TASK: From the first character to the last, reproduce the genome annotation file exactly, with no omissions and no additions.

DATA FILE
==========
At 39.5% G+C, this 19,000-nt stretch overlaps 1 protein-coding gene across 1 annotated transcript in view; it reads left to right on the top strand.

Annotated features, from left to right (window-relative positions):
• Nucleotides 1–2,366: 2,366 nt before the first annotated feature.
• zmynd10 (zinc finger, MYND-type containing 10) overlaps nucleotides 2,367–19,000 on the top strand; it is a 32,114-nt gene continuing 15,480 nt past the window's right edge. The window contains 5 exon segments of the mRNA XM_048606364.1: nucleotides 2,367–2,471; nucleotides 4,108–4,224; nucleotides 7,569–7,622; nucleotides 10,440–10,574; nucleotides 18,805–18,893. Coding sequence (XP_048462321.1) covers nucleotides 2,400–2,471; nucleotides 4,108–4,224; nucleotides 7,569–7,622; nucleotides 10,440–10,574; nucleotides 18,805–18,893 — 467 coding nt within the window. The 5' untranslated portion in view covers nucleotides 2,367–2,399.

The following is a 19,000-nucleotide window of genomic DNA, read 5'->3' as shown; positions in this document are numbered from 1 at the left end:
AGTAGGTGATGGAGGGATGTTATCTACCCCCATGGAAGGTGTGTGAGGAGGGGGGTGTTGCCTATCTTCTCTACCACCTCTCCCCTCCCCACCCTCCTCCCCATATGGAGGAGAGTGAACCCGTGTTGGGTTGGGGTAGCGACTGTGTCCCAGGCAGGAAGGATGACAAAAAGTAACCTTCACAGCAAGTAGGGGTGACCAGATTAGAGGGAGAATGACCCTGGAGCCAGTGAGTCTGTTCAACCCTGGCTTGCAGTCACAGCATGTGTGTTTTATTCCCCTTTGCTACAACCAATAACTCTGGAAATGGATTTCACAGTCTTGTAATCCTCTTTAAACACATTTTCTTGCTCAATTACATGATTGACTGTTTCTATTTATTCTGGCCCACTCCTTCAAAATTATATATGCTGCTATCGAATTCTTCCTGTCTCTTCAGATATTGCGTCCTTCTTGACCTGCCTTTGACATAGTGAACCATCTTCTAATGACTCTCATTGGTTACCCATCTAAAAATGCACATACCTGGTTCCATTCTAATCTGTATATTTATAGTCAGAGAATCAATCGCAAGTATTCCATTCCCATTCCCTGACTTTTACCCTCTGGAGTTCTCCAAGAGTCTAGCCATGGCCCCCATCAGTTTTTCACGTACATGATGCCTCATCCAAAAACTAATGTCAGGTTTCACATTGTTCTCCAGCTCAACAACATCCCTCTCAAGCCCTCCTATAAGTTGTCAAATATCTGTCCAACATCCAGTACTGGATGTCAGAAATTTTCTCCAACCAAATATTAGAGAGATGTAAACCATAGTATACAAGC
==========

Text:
At 39.5% G+C, this 19,000-nt stretch overlaps 1 protein-coding gene across 1 annotated transcript in view; it reads left to right on the top strand.

Annotated features, from left to right (window-relative positions):
• Nucleotides 1–2,366: 2,366 nt before the first annotated feature.
• zmynd10 (zinc finger, MYND-type containing 10) overlaps nucleotides 2,367–19,000 on the top strand; it is a 32,114-nt gene continuing 15,480 nt past the window's right edge. The window contains 5 exon segments of the mRNA XM_048606364.1: nucleotides 2,367–2,471; nucleotides 4,108–4,224; nucleotides 7,569–7,622; nucleotides 10,440–10,574; nucleotides 18,805–18,893. Coding sequence (XP_048462321.1) covers nucleotides 2,400–2,471; nucleotides 4,108–4,224; nucleotides 7,569–7,622; nucleotides 10,440–10,574; nucleotides 18,805–18,893 — 467 coding nt within the window. The 5' untranslated portion in view covers nucleotides 2,367–2,399.

The following is a 19,000-nucleotide window of genomic DNA, read 5'->3' as shown; positions in this document are numbered from 1 at the left end:
AGTAGGTGATGGAGGGATGTTATCTACCCCCATGGAAGGTGTGTGAGGAGGGGGGTGTTGCCTATCTTCTCTACCACCTCTCCCCTCCCCACCCTCCTCCCCATATGGAGGAGAGTGAACCCGTGTTGGGTTGGGGTAGCGACTGTGTCCCAGGCAGGAAGGATGACAAAAAGTAACCTTCACAGCAAGTAGGGGTGACCAGATTAGAGGGAGAATGACCCTGGAGCCAGTGAGTCTGTTCAACCCTGGCTTGCAGTCACAGCATGTGTGTTTTATTCCCCTTTGCTACAACCAATAACTCTGGAAATGGATTTCACAGTCTTGTAATCCTCTTTAAACACATTTTCTTGCTCAATTACATGATTGACTGTTTCTATTTATTCTGGCCCACTCCTTCAAAATTATATATGCTGCTATCGAATTCTTCCTGTCTCTTCAGATATTGCGTCCTTCTTGACCTGCCTTTGACATAGTGAACCATCTTCTAATGACTCTCATTGGTTACCCATCTAAAAATGCACATACCTGGTTCCATTCTAATCTGTATATTTATAGTCAGAGAATCAATCGCAAGTATTCCATTCCCATTCCCTGACTTTTACCCTCTGGAGTTCTCCAAGAGTCTAGCCATGGCCCCCATCAGTTTTTCACGTACATGATGCCTCATCCAAAAACTAATGTCAGGTTTCACATTGTTCTCCAGCTCAACAACATCCCTCTCAAGCCCTCCTATAAGTTGTCAAATATCTGTCCAACATCCAGTACTGGATGTCAGAAATTTTCTCCAACCAAATATTAGAGAGATGTAAACCATAGTATACAAGC